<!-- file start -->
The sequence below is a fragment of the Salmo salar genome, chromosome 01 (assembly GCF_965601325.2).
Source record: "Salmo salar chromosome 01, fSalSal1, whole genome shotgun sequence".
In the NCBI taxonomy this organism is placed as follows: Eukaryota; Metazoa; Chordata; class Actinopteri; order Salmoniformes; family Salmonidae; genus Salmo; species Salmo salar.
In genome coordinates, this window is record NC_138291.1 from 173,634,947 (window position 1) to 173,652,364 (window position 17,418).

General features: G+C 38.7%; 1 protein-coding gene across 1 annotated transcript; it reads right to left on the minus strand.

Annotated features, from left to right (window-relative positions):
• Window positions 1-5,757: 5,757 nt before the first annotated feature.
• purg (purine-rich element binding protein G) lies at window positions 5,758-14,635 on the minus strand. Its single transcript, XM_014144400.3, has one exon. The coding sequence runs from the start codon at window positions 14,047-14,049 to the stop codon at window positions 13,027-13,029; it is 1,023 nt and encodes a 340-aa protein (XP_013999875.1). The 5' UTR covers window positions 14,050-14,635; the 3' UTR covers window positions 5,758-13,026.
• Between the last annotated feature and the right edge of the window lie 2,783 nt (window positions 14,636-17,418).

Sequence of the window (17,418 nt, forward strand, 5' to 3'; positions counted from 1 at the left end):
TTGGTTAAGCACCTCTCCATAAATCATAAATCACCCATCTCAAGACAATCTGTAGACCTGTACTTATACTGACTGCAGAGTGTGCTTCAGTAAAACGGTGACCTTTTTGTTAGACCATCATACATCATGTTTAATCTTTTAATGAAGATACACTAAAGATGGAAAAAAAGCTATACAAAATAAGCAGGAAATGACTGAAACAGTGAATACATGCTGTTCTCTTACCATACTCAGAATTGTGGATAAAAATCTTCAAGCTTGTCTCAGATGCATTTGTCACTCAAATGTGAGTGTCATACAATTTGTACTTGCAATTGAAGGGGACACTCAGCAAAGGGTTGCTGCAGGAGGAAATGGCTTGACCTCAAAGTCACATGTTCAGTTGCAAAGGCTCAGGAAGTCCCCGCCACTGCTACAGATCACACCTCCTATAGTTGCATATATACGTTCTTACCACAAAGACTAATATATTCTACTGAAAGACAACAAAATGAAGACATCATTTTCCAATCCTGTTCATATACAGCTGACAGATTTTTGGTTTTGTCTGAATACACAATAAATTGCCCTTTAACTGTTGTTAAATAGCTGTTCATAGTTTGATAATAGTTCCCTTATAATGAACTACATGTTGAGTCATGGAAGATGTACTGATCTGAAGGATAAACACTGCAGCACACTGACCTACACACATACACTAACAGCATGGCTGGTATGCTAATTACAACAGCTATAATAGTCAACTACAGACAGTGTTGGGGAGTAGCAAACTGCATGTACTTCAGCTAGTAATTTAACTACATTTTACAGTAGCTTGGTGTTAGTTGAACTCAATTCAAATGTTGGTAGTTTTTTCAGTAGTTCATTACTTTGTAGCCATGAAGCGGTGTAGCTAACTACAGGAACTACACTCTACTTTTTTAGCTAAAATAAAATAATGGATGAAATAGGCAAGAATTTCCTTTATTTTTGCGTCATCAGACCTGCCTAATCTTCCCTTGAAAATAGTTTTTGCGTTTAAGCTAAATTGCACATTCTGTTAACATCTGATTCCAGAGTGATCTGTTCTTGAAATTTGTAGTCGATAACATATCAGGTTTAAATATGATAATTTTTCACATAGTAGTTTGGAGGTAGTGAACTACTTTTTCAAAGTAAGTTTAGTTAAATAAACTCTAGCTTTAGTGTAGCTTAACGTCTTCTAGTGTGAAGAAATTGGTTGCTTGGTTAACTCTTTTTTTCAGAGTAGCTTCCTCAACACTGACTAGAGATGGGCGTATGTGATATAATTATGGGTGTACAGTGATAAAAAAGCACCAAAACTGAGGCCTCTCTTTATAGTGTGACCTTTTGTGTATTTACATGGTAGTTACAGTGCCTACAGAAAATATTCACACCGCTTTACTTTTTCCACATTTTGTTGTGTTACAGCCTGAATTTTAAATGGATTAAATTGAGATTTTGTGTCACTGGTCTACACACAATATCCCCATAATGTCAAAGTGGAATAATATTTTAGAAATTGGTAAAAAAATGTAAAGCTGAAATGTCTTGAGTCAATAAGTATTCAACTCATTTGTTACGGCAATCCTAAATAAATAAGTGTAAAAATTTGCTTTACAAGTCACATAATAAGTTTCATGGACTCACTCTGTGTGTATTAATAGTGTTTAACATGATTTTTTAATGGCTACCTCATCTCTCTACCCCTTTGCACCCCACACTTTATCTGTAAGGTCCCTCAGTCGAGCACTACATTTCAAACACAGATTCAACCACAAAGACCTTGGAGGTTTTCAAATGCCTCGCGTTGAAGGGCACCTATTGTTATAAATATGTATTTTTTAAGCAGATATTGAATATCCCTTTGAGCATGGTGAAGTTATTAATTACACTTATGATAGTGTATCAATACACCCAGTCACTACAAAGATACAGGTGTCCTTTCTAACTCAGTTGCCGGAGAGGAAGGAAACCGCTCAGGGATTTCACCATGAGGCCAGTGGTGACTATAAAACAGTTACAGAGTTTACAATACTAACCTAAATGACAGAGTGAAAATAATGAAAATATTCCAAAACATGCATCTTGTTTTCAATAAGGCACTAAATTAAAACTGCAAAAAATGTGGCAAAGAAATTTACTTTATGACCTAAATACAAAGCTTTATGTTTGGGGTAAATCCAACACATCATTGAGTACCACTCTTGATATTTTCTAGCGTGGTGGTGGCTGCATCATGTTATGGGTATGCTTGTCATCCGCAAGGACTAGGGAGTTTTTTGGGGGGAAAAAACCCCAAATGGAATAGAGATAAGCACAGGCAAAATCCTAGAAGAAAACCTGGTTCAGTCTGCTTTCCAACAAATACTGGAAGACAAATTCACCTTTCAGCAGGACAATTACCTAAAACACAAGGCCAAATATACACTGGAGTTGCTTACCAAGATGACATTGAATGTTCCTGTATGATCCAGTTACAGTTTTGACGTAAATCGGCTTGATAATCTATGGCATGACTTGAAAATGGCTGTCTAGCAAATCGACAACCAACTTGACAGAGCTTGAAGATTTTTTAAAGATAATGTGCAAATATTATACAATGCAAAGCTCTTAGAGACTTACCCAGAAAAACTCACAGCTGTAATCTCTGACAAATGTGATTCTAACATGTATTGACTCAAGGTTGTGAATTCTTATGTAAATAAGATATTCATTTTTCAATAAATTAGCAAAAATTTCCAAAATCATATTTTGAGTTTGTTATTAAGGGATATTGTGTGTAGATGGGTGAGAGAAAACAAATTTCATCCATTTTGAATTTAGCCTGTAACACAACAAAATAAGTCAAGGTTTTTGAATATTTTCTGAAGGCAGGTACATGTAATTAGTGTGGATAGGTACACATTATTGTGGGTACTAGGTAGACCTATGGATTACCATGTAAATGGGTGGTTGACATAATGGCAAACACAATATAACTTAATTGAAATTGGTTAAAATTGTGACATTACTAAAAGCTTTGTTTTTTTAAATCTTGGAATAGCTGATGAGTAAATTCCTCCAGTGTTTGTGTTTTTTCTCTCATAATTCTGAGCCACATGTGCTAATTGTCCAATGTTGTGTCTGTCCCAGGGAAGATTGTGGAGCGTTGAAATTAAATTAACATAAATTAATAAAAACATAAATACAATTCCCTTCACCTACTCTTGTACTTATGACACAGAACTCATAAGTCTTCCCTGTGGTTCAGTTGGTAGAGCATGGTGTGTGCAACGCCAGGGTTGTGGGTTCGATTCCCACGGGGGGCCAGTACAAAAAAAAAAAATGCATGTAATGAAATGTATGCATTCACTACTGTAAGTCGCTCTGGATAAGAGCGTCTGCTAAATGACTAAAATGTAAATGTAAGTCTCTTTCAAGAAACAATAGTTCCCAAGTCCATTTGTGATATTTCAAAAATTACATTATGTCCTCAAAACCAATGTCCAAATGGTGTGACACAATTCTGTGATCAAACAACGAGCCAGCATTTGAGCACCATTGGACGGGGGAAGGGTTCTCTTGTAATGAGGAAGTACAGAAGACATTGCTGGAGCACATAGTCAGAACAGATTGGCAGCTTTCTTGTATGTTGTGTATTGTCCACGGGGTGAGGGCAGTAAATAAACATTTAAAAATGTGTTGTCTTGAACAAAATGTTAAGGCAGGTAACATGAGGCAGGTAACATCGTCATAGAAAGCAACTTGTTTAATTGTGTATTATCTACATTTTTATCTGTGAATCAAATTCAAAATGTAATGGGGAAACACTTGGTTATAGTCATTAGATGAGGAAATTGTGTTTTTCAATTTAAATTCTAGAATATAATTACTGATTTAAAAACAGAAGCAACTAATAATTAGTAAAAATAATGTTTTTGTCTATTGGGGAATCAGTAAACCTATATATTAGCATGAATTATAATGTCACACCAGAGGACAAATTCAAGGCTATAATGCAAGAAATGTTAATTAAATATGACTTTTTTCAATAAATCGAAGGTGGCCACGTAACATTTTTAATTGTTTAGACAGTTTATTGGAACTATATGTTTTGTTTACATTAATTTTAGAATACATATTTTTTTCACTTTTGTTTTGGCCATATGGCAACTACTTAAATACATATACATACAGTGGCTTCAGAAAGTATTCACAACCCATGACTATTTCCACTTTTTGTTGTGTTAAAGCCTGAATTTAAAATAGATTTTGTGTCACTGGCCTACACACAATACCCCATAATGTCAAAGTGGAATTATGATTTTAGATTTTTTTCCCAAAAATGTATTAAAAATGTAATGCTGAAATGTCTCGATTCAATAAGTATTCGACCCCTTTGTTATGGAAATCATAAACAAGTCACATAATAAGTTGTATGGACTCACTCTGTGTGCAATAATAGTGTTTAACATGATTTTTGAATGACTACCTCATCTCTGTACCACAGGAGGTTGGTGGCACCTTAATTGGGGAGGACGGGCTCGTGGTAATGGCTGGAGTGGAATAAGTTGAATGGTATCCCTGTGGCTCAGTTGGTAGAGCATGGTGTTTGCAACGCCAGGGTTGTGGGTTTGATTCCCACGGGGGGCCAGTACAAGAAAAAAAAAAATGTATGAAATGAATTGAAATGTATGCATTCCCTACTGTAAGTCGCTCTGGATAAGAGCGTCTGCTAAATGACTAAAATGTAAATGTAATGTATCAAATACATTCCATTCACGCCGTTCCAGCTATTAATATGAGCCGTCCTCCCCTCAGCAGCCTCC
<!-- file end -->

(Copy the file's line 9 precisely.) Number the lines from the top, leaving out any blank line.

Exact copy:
• Between the last annotated feature and the right edge of the window lie 2,783 nt (window positions 14,636-17,418).